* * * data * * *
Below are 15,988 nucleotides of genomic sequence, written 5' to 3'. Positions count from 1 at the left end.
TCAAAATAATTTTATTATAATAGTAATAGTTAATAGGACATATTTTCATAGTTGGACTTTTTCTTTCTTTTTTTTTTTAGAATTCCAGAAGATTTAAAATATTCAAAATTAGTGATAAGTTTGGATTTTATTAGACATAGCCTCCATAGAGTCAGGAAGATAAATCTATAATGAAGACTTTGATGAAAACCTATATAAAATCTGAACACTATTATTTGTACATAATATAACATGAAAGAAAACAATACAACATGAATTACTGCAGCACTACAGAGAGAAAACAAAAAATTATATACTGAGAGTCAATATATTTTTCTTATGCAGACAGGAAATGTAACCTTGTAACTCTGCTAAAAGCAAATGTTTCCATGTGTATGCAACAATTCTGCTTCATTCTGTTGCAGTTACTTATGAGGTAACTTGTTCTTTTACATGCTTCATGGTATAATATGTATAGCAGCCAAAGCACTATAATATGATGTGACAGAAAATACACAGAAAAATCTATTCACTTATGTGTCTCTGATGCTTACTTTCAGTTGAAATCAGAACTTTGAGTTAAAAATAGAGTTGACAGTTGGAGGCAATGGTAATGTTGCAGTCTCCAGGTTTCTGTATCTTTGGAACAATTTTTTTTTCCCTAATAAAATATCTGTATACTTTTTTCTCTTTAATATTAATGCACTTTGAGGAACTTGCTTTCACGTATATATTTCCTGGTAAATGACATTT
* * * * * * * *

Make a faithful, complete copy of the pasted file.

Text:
Below are 15,988 nucleotides of genomic sequence, written 5' to 3'. Positions count from 1 at the left end.
TCAAAATAATTTTATTATAATAGTAATAGTTAATAGGACATATTTTCATAGTTGGACTTTTTCTTTCTTTTTTTTTTTAGAATTCCAGAAGATTTAAAATATTCAAAATTAGTGATAAGTTTGGATTTTATTAGACATAGCCTCCATAGAGTCAGGAAGATAAATCTATAATGAAGACTTTGATGAAAACCTATATAAAATCTGAACACTATTATTTGTACATAATATAACATGAAAGAAAACAATACAACATGAATTACTGCAGCACTACAGAGAGAAAACAAAAAATTATATACTGAGAGTCAATATATTTTTCTTATGCAGACAGGAAATGTAACCTTGTAACTCTGCTAAAAGCAAATGTTTCCATGTGTATGCAACAATTCTGCTTCATTCTGTTGCAGTTACTTATGAGGTAACTTGTTCTTTTACATGCTTCATGGTATAATATGTATAGCAGCCAAAGCACTATAATATGATGTGACAGAAAATACACAGAAAAATCTATTCACTTATGTGTCTCTGATGCTTACTTTCAGTTGAAATCAGAACTTTGAGTTAAAAATAGAGTTGACAGTTGGAGGCAATGGTAATGTTGCAGTCTCCAGGTTTCTGTATCTTTGGAACAATTTTTTTTTCCCTAATAAAATATCTGTATACTTTTTTCTCTTTAATATTAATGCACTTTGAGGAACTTGCTTTCACGTATATATTTCCTGGTAAATGACATTT